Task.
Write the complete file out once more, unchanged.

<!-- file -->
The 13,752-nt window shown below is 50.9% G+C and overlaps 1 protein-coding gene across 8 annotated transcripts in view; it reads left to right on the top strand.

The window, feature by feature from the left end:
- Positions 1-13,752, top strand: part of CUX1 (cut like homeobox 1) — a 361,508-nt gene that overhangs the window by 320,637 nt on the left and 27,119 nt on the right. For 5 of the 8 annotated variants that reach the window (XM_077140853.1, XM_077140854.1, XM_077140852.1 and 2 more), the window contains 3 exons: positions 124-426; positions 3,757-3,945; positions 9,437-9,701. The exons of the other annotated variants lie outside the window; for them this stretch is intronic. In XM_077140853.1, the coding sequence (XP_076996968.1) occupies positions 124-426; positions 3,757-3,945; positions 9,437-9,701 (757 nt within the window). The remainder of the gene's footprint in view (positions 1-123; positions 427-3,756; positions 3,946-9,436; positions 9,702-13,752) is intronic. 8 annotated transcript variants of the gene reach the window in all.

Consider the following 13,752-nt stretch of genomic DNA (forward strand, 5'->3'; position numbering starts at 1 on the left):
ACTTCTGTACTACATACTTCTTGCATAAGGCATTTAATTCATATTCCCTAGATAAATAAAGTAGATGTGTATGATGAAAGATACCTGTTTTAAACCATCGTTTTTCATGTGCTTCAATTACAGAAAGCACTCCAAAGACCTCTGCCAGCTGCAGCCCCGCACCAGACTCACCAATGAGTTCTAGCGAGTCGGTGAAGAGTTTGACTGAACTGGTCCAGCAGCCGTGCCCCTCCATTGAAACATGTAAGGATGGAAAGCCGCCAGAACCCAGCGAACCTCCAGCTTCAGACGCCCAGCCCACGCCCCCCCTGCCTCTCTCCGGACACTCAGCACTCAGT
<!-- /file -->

The 13,752-nt window shown below is 50.9% G+C and overlaps 1 protein-coding gene across 8 annotated transcripts in view; it reads left to right on the top strand.

The window, feature by feature from the left end:
- Positions 1-13,752, top strand: part of CUX1 (cut like homeobox 1) — a 361,508-nt gene that overhangs the window by 320,637 nt on the left and 27,119 nt on the right. For 5 of the 8 annotated variants that reach the window (XM_077140853.1, XM_077140854.1, XM_077140852.1 and 2 more), the window contains 3 exons: positions 124-426; positions 3,757-3,945; positions 9,437-9,701. The exons of the other annotated variants lie outside the window; for them this stretch is intronic. In XM_077140853.1, the coding sequence (XP_076996968.1) occupies positions 124-426; positions 3,757-3,945; positions 9,437-9,701 (757 nt within the window). The remainder of the gene's footprint in view (positions 1-123; positions 427-3,756; positions 3,946-9,436; positions 9,702-13,752) is intronic. 8 annotated transcript variants of the gene reach the window in all.

Consider the following 13,752-nt stretch of genomic DNA (forward strand, 5'->3'; position numbering starts at 1 on the left):
ACTTCTGTACTACATACTTCTTGCATAAGGCATTTAATTCATATTCCCTAGATAAATAAAGTAGATGTGTATGATGAAAGATACCTGTTTTAAACCATCGTTTTTCATGTGCTTCAATTACAGAAAGCACTCCAAAGACCTCTGCCAGCTGCAGCCCCGCACCAGACTCACCAATGAGTTCTAGCGAGTCGGTGAAGAGTTTGACTGAACTGGTCCAGCAGCCGTGCCCCTCCATTGAAACATGTAAGGATGGAAAGCCGCCAGAACCCAGCGAACCTCCAGCTTCAGACGCCCAGCCCACGCCCCCCCTGCCTCTCTCCGGACACTCAGCACTCAGT